The IRI conference attracts Leaders in Innovation from all over the globe to talk about everything R&D. While these companies span a wide variety of industries, many innovators were seeking solutions to similar problems. Karen Lightman, Executive Director of Metro21 shares how centralizing public data can lead to solving real-world problems.
We really care about that intersection of technology and humanity,” -Karen Lightman, executive director, Metro21, Carnegie Mellon University
Realizing that technology is designed to serve a purpose for humans, Lightman’s Metro21 group is charged to solve problems with air quality, climate change, water, waste, transportation, mobility, infrastructure, and city operations–all areas where technology has the potential to be used as a tool to deliver an exponential human benefit.
Figuring this out is never easy. “The path to connecting technology to a solution is not straight,” said Lightman. And when you’re dealing with technology solutions for governments and the public, it is only so far that they can see into the problem. “A municipality often doesn’t understand the problem they have. They understand the impact,” explained Lightman.
As Xinova works on a Smart Cities project of their own, Project CitizenOS, Xinova CEO Edward Jung comments “Thousands of cities around the world need innovative solutions for information technology deployments to help their citizens live healthy, happy and productive lives using socially-conscious and equitable systems that respect privacy and the role of government policy.”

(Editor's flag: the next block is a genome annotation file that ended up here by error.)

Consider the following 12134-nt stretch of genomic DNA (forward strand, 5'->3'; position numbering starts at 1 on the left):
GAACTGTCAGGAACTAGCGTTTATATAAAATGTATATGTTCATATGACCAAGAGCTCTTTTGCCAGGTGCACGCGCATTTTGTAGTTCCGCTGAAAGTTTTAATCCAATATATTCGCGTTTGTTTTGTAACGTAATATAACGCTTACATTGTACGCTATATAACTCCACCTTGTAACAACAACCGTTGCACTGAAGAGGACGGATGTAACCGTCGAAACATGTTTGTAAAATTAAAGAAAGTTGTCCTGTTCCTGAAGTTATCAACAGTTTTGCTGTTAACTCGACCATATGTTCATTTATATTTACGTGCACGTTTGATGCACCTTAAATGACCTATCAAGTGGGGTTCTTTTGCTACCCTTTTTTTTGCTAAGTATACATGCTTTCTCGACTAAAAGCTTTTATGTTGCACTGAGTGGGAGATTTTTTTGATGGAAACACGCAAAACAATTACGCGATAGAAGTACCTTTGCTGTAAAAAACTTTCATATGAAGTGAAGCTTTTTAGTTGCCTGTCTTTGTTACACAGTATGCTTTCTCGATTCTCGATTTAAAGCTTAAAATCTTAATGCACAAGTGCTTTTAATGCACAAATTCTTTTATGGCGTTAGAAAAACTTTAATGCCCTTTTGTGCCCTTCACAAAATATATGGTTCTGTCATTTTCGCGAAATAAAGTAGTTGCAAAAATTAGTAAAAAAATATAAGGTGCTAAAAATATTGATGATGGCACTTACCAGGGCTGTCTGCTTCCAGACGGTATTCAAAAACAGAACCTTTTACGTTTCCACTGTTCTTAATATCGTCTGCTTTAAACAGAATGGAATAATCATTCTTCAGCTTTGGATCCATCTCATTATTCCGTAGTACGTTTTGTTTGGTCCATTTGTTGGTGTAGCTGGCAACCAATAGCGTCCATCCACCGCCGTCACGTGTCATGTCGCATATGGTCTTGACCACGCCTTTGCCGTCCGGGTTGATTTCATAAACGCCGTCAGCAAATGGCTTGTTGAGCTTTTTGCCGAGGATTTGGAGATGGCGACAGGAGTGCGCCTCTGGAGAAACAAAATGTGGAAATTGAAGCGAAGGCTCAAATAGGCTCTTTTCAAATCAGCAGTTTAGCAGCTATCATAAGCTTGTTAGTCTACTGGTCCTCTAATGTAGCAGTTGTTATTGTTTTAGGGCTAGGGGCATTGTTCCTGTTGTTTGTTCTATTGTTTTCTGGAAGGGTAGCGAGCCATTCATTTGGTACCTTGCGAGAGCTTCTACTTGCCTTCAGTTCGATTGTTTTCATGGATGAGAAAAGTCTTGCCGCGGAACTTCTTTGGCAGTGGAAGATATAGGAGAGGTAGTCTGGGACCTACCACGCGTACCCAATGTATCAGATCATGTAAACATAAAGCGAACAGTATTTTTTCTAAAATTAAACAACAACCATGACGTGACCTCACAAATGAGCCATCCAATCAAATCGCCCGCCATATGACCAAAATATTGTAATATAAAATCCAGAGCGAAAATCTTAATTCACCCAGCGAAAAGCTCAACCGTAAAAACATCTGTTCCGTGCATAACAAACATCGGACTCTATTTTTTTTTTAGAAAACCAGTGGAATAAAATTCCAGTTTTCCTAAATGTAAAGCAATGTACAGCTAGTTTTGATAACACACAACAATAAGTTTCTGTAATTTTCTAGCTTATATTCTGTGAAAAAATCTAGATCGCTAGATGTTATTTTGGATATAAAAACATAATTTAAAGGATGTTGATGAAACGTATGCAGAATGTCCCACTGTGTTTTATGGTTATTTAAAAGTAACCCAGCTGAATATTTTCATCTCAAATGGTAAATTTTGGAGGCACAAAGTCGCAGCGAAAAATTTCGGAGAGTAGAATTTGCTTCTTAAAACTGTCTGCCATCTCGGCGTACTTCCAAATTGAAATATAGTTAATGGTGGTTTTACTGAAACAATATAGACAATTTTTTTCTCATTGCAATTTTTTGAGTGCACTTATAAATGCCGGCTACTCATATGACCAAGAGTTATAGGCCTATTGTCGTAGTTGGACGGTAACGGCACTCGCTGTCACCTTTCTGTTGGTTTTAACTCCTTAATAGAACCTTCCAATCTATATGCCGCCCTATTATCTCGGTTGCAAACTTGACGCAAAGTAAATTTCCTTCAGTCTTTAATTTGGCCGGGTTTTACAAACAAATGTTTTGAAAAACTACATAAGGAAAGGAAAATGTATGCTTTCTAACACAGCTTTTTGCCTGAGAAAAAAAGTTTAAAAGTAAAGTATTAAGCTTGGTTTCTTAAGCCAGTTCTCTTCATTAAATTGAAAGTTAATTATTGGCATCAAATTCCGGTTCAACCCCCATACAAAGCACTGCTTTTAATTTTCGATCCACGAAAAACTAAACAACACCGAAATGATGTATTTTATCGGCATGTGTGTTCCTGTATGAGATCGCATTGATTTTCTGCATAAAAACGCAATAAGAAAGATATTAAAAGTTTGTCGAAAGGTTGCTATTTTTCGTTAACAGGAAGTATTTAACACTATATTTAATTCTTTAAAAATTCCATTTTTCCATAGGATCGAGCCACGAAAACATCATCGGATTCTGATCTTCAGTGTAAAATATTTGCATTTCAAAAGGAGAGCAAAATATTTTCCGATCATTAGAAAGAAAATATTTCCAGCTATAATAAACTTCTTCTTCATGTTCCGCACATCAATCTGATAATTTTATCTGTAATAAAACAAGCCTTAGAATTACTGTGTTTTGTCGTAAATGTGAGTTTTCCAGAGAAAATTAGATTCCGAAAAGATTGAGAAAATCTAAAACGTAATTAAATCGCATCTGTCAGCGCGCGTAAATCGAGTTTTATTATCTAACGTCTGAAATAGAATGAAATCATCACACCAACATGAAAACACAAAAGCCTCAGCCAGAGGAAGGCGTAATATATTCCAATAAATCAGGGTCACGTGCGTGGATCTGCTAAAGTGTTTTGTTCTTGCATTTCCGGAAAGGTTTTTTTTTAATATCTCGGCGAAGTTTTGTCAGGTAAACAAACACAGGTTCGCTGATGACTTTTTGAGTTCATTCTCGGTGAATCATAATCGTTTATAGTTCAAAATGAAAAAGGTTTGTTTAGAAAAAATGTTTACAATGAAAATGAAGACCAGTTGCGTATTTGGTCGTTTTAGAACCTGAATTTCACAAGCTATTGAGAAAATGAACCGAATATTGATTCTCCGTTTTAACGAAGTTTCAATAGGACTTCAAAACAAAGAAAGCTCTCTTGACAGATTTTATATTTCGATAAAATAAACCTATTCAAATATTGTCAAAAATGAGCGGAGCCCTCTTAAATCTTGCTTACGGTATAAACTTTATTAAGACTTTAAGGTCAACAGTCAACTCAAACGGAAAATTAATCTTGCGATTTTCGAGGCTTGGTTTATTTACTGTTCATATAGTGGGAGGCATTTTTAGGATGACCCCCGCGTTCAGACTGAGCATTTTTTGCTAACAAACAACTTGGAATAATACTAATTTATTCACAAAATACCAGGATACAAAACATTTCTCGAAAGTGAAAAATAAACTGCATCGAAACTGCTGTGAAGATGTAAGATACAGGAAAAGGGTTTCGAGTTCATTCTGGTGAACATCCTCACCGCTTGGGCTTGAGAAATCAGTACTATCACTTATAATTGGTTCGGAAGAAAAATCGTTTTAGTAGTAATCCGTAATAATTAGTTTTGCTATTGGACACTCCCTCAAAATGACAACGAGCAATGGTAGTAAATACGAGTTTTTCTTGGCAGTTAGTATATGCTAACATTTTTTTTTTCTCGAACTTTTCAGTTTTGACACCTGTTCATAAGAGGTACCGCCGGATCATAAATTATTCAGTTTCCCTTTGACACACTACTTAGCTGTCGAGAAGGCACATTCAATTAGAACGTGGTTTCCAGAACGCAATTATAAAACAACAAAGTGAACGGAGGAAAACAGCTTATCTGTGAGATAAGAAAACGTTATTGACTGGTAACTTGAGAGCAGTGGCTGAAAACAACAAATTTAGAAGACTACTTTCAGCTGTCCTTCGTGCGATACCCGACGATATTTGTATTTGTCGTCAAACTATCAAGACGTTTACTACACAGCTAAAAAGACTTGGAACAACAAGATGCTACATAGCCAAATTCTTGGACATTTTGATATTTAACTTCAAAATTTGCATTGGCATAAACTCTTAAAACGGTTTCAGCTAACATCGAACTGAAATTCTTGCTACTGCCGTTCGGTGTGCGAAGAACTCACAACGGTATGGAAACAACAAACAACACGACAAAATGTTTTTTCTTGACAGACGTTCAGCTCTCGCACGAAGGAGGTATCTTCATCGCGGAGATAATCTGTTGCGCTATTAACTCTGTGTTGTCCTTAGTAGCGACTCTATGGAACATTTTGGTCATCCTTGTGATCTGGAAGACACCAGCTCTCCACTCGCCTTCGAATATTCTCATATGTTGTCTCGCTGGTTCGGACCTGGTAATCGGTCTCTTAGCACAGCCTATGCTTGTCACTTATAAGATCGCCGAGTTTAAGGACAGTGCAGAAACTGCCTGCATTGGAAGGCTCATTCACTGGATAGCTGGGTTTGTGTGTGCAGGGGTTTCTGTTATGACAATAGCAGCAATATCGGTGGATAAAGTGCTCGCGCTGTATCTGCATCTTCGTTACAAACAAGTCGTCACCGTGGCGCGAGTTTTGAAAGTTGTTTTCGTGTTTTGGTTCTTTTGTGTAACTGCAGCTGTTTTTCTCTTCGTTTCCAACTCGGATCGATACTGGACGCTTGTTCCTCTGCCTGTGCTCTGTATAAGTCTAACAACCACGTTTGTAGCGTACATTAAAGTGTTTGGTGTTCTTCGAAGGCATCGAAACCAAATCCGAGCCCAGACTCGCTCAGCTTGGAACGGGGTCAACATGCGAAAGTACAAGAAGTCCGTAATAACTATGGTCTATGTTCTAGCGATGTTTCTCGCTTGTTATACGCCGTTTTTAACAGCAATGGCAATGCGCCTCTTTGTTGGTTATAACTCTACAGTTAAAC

The keystone to solving many community problems is easily accessible and open digitized data. One example of a problem they’ve been able to manage through public data is building inspections. For example, in the city of Pittsburgh, there are 20,000 buildings and only six inspectors have only five years to inspect all those buildings. Data about these buildings, such as 311 and 911 calls, are very valuable to inspectors, but they’re strewn about on a laptop, a spreadsheet, or a piece of paper. By getting all that data digitized, centralized, and open, the Metro21 group was able to create a predictive model to determine the likelihood of a fire in a building with 85% accuracy. Now, that they have some knowledge of risk factors of each building, they can prioritize which buildings to inspect first.
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